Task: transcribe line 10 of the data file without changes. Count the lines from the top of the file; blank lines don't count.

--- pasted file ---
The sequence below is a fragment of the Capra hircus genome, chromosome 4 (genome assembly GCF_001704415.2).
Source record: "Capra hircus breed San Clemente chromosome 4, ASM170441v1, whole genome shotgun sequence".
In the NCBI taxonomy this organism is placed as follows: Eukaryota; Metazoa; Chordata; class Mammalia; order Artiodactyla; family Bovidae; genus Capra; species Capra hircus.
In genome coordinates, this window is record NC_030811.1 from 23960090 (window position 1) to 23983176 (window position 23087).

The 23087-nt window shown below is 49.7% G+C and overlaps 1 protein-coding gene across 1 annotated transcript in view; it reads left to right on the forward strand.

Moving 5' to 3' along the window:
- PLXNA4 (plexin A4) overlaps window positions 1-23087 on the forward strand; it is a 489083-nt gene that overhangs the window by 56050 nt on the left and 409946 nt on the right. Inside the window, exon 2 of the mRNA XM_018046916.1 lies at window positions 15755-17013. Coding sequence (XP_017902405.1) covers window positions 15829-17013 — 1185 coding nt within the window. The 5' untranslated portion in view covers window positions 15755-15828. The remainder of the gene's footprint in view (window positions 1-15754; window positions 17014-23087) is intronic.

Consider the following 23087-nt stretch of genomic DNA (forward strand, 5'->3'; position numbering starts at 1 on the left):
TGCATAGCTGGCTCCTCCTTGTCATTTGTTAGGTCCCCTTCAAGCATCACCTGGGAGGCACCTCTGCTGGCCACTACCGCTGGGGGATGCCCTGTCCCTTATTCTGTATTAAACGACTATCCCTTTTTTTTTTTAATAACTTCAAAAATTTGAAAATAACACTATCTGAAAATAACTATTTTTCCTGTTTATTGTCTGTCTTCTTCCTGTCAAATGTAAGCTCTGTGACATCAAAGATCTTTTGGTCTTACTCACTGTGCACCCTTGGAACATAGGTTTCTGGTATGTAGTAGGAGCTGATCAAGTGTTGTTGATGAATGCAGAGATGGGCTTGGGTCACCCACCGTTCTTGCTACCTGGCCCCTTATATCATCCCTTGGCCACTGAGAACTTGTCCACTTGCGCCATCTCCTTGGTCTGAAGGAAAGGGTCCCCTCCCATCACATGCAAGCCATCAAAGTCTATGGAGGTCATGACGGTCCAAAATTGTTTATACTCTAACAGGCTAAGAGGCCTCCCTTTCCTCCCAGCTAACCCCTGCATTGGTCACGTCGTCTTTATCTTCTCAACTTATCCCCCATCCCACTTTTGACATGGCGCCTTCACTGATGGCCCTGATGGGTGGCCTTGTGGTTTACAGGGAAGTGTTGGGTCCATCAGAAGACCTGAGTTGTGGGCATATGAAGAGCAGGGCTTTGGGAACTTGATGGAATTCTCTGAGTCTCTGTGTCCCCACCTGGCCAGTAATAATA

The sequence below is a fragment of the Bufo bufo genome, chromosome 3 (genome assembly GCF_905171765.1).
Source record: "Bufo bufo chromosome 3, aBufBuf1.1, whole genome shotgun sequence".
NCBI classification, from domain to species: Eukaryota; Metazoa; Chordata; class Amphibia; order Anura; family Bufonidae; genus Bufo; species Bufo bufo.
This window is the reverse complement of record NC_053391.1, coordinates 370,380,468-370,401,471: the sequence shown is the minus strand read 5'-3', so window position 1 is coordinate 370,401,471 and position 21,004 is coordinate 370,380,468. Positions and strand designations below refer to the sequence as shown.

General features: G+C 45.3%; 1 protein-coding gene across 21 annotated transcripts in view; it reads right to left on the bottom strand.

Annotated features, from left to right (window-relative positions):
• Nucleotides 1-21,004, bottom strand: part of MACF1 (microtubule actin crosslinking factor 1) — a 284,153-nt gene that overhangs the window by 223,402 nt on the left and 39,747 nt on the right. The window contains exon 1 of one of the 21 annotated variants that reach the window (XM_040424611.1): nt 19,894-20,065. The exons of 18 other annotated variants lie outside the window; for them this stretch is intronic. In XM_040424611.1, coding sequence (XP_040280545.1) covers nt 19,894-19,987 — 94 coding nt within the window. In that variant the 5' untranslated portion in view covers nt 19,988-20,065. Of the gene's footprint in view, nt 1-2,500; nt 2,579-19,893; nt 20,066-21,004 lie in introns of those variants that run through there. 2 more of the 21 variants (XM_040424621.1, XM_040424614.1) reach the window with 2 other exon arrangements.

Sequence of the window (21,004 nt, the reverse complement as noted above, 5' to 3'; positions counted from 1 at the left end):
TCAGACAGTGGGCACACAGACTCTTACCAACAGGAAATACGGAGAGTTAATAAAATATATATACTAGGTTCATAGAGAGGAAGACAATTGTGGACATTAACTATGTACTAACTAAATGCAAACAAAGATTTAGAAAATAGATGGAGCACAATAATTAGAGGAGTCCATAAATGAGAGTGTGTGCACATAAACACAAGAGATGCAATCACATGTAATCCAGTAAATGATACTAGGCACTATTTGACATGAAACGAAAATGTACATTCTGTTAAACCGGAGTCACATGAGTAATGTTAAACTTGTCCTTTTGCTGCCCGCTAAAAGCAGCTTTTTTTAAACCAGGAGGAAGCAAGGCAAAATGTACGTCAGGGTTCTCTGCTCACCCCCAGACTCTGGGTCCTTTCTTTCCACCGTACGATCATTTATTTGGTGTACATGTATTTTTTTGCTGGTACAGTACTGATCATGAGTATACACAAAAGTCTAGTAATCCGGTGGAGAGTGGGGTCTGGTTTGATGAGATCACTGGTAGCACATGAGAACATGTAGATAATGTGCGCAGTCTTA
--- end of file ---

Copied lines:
The sequence below is a fragment of the Bufo bufo genome, chromosome 3 (genome assembly GCF_905171765.1).